In 1966 Robert C. Weaver became the first African American to hold a cabinet post when President Lyndon B. Johnson appointed him Secretary of the new created Department of Housing and Urban Development. Weaver, however had held a series of federal government and academic positions going back to the Franklin Roosevelt Administration in the 1930s. As such he had become a recognized expert on housing discrimination. In the speech below, given on June 13, 1963 in New York City, however, he articulates the position of moderate civil rights advocates who want a racially integrated society.
When the average well-informed and well-intentioned white American discusses the issue of race with his negro counterpart there are many areas of agreement. There are also certain significant areas of disagreement.
Negro Americans usually feel that whites exaggerate progress; while whites frequently feel that negroes minimize gains. Then there are differences relative to the responsibility of negro leadership. It is in these areas of dispute that some of the most subtle and revealing aspects of negro-white relationships reside. And it is to the subtle and less obvious aspects of this problem that I wish to direct my remarks.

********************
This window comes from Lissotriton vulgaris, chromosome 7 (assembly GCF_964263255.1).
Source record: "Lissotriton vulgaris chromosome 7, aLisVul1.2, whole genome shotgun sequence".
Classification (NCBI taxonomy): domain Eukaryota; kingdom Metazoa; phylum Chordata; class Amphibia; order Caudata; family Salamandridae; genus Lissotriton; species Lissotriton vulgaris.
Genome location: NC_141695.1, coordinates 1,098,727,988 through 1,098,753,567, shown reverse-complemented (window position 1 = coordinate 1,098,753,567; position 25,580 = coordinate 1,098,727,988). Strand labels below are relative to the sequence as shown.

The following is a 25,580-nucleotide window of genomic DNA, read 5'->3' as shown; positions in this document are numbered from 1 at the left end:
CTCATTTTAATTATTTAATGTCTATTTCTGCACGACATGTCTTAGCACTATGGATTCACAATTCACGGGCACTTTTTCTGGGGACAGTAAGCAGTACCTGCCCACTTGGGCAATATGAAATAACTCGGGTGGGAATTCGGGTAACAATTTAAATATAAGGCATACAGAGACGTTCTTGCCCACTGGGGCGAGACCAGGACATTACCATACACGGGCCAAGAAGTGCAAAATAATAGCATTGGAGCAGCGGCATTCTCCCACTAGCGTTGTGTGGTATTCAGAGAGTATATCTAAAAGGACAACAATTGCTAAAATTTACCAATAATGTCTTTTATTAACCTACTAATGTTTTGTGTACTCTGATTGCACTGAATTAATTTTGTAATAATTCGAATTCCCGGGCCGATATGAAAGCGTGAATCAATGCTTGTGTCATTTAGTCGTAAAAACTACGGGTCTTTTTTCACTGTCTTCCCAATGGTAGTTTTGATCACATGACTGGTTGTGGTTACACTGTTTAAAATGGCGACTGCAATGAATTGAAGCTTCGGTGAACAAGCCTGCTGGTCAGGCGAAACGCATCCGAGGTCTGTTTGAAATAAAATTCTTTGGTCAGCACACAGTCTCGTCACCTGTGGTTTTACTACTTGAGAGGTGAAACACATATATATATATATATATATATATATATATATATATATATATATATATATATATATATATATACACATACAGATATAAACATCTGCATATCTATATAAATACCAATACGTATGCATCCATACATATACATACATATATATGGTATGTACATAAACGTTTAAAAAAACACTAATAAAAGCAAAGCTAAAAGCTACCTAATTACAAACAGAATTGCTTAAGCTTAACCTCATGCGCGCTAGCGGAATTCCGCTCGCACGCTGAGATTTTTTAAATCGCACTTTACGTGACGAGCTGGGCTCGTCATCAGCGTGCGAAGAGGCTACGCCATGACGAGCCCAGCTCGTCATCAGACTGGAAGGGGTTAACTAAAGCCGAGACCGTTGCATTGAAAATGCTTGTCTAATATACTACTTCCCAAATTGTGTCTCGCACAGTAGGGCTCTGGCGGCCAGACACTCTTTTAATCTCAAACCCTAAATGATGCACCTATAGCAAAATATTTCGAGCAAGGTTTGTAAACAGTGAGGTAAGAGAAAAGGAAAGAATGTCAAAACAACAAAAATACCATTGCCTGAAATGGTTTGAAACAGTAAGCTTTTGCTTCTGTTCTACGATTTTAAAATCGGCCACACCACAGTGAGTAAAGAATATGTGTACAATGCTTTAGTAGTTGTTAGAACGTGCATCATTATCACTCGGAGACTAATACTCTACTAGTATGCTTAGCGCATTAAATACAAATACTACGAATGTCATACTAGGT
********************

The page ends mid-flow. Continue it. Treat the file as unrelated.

Most middle-class white Americans frequently ask, "Why do negroes push so? They have made phenomenal progress in 100 years of freedom, so why don"t their leaders do something about the crime rate and illegitimacy?" To them I would reply that when negroes press for full equality now they are behaving as all other Americans would under similar circumstances. Every American has the right to be treated as a human being and striving for human dignity is a national characteristic. Also, there is nothing inconsistent in such action and realistic self-appraisal. Indeed, as I shall develop, self-help programs among non-whites, if they are to be effective, must go hand-in-glove with the opening of new opportunities.
Negroes who are constantly confronted or threatened by discrimination and inequality articulate a